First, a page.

Rare Procedure saves Eye Sight with a Tooth

Modified osteo-odonto-keratoprosthesis (MOOKP) has been used for the first time in the USA on Sharon Thornton, from Smithdale, Mississippi. The procedure involves taking one of the patients’s teeth and placing it into the eye to secure a prosthetic lens in place.

First, the tooth and surrounding bone is removed, fashioned into a bolt-like shape and a plastic lens is bonded with it. This construction is then placed into the patients cheek or shoulder, in order to create a new blood supply and tissue.

After three-four months, this is removed and inserted into the eye, the membrane from the cheek being placed over it.

MOOKP, originally developed in Italy, was conducted in USA for the first time by Dr Victor Perez. Dr Perez was trained in MOOKP last year, by Dr Giancarlo Falcinelli who developed the procedure out of the standard OOKP. He explains that certain patients bodies reject an artificial or transplanted cornea and so using a tooth to secure the lens is done as a final option.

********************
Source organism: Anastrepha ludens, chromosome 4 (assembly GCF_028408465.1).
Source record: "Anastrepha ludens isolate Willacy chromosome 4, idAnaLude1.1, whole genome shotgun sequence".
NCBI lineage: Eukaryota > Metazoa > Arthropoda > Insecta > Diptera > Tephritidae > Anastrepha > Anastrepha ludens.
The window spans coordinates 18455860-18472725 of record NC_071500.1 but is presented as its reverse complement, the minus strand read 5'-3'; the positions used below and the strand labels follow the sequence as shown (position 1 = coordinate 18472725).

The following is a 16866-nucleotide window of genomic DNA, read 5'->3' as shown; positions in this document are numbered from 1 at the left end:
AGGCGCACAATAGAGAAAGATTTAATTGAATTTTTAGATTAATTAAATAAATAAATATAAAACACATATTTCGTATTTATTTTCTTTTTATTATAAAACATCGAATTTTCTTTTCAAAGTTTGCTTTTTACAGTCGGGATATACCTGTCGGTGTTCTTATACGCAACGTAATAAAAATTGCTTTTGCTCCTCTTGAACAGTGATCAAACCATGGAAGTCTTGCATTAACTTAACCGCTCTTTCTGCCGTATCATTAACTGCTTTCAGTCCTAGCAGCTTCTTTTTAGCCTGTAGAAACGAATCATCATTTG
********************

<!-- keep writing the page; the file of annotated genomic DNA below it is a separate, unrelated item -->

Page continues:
Mrs Thornton was able to make out faces later the same day as her operation and could read print two weeks later. Her eyesight is expected to continue improving over time.

Though the MOOKP was a success, the use of the procedure is widely criticised. Being so complex and requiring several operations, it requires a large team to be conducted. Dr. Christopher Liu from Brighton’s Sussex Eye Hospital notes that each of the various stages takes many hours to perform. It is also criticised on the fact that the result of MOOKP is a form of disfigurement. The fleshy mucous covering the eye makes it bright red and, therefore, thoroughly conspicuous. Monday 28th September 2009

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